An artisanal style IPA combining mildly bitter hops, garden fresh jalapeno peppers and cilantro. With a moderate malt profile, this culinary concoction offers both an easy drinking IPA and a bowl full of jalapenos without the burn or bittering one might expect. Never would Scoville have imagined such a fitting match for the world’s perfect pepper. (6.9 percent ABV.)

An escape from the every day cider, this honey apple ale is perfectly apple with a crisp, refreshing, dry ale finish. Orchard fresh apple combined with a hint of spice, this ale is decidedly not the sweet or syrupy cider you’ve grown accustomed to. DECIDE for yourself. (6.0 percent ABV.)

Welcome to Scoville is not only my hands-down favorite of the bunch — seriously, the lack of heat does not matter, because it’s perfect — it also typifies what makes their first lineup so good; it embodies the respect and obvious reverence they have for their ingredients.

It isn’t about making the baddest or biggest beer, with as many ingredients as possible. Each element of what they put in their beers is given room to breathe and shine, coming through bright and clear with each sip. Scoville actually helped me appreciate how flavorful jalapenos are, outside of their obvious heat.

Another example of this reverence is The Kavorka. Full disclosure, I hate cherries. They’re like little death bombs for your mouth, intent on leaving nothing but sadness (and sometimes shame) in their wake. But The Kavorka works. Instead of the roasted malt profile of the porter and the tartness of the cherries duking it out like Cher and Madonna trying to compete for the spotlight, it’s exceptionally well-balanced. Because of this, I ended up appreciating the components separately, as well as as a whole.

Oh, and then there’s the Decider. If you don’t like cider on the whole, this honey apple ale is for you. It’s perfect, crisp and refreshing, with a nice little flash of what tastes like mulling spices at the end — nothing overpowering, just a nice subtle touch at the tail end.

The Big Punisher is also great. It’s more tropical and earthy than your run-of-the-mill imperial IPA citrus explosions, which was a nice, refreshing change. And the Made Wit Basil? It’s tasty, but in retrospect, it was a preview of what was to come. Lots of flavor packed in a little package, but my personal preferences lead me to like the others a bit better.

Overall, I’m totally digging the cut of their beer jib. But I’m also a little sad. I know they’re not going to have a core lineup, so I know one day I’m going to have to say goodbye to some of my new beer “friends.” (Seriously, I’m going to cry big, ugly “I JUST GOT DUMPED” tears when I can’t get Welcome to Scoville anymore.) That said, I’m sure they’ll be presenting me with a lot of new beer “friends,” down the road to help me cope with the loss.

Holy crap, I just wrote legit beer reviews. What’s wrong with me? Who am I?

P.S. I got to meet Hipster Brewfus on Sunday. And it was awesome.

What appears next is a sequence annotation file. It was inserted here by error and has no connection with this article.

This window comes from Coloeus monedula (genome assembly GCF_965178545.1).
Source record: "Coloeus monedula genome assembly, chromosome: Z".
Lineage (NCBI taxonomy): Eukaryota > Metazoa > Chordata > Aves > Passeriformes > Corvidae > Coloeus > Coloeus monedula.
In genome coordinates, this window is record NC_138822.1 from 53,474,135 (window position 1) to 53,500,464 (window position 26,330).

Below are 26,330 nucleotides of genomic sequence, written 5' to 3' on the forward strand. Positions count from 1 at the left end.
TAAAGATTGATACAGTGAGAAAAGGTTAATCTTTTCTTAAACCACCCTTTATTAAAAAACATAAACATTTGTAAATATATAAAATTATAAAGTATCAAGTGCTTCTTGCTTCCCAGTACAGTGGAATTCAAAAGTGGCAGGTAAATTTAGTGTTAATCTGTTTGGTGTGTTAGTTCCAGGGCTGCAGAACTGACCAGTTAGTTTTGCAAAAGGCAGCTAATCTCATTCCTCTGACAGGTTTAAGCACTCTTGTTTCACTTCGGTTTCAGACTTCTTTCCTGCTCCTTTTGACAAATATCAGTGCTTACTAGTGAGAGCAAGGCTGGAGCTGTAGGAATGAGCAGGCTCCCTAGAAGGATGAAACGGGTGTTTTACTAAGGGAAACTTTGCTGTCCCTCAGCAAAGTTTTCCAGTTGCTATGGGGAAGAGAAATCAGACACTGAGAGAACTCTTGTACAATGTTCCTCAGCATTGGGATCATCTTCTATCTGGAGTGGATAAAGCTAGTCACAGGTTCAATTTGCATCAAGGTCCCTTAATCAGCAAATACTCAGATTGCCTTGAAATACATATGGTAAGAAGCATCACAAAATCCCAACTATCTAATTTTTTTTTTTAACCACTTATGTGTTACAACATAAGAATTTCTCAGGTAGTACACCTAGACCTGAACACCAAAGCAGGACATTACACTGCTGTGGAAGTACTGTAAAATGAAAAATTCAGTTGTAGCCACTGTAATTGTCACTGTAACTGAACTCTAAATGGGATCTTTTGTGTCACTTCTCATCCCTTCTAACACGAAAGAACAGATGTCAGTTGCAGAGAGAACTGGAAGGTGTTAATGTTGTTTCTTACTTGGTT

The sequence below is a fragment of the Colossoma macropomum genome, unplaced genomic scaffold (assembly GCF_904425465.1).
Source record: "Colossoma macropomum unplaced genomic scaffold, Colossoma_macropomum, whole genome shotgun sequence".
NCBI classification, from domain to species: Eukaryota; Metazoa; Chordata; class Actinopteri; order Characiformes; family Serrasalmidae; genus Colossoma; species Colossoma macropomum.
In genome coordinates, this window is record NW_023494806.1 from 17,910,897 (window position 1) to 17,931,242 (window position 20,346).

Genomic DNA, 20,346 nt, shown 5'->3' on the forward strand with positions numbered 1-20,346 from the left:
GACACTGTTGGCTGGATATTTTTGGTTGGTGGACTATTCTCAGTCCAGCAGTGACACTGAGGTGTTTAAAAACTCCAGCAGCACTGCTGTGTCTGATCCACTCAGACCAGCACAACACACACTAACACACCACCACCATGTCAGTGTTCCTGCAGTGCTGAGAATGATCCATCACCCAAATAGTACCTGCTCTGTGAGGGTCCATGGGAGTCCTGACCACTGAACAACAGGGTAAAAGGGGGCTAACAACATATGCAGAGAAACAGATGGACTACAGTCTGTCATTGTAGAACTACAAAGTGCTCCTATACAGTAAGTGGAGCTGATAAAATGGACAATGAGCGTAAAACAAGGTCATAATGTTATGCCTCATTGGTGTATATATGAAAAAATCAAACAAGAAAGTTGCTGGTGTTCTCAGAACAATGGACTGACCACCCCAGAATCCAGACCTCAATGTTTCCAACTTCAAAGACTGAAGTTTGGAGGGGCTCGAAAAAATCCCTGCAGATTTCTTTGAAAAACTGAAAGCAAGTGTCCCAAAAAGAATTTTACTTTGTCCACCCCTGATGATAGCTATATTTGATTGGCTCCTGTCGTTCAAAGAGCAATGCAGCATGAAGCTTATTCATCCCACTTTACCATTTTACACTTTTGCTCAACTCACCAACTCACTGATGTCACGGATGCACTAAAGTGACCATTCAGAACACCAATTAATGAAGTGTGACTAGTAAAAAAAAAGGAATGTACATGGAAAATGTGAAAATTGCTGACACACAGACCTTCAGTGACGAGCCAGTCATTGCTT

P.P.S. Also, I didn’t realize until Sunday that the Jailbreak key was in the shape of Maryland. I’m dumb.

Tonight I cheated on Annapolis with a Boulevard Chocolate Ale at Pizzeria Paradiso in Old Town Alexandria, Va.

Sorry, Maryland.

Tonight I cheated on Annapolis with a Boulevard Chocolate Ale at Pizzeria Paradiso in Old Town Alexandria, Va.

Sorry, Maryland.

As I shared previously on this blog and in my weekly column, the “Federal House family” did something very special and selfless on their recent trip to Heavy Seas. If you’re too lazy to click-through and refresh your memory — it’s okay, I understand — let me help…

“We’d like to do a second cask today,” Jeremy [Black, owner of Federal House] said. He went on to explain to Chris and Dan of Heavy Seas about a group of friends who have been going to  Federal House every weekend for years, eventually striking up a friendship with Claire, one of their bartenders. Recently one of their friends passed away. Claire then approached Jeremy about doing a special cask for this group. There was no hesitation; they were going to help this group honor and remember their friend.

At the time, I didn’t find it appropriate to share who was being honored. It was their story to share and tell in their own time. 

Well, last Friday night, the cask — which I can now reveal was brewed in honor of Midshipman Max Allen, who died tragically in a car accident last February — was publicly tapped by his best friend and his sister and served to friends, family and patrons for $1 a pour. 

The cask made with Small Craft, Simcoe, Cascade and Yellow Birch — as selected by Max’s friends — was delicious, but that’s not the point.

I was honored to be invited to attend the tapping, though I had originally planned on not going. I kept my distance from the festivities, however. Rather I just found it to be a humbling and heartwarming experience to see a local business do something meaningful to help a close-knit set of friends and family. 

I’m not going to bother trying to find new words, so I’ll just repeat what I wrote about this before, now that I can share the context:

I witnessed extraordinary, moving gestures of humility, humanity and kindness — the kind of gestures that take your breath away, because for a moment you had forgotten there are truly good people in this world.

I love this town. I wish the reminder wasn’t cloaked by such sad circumstances, but still. I love this town.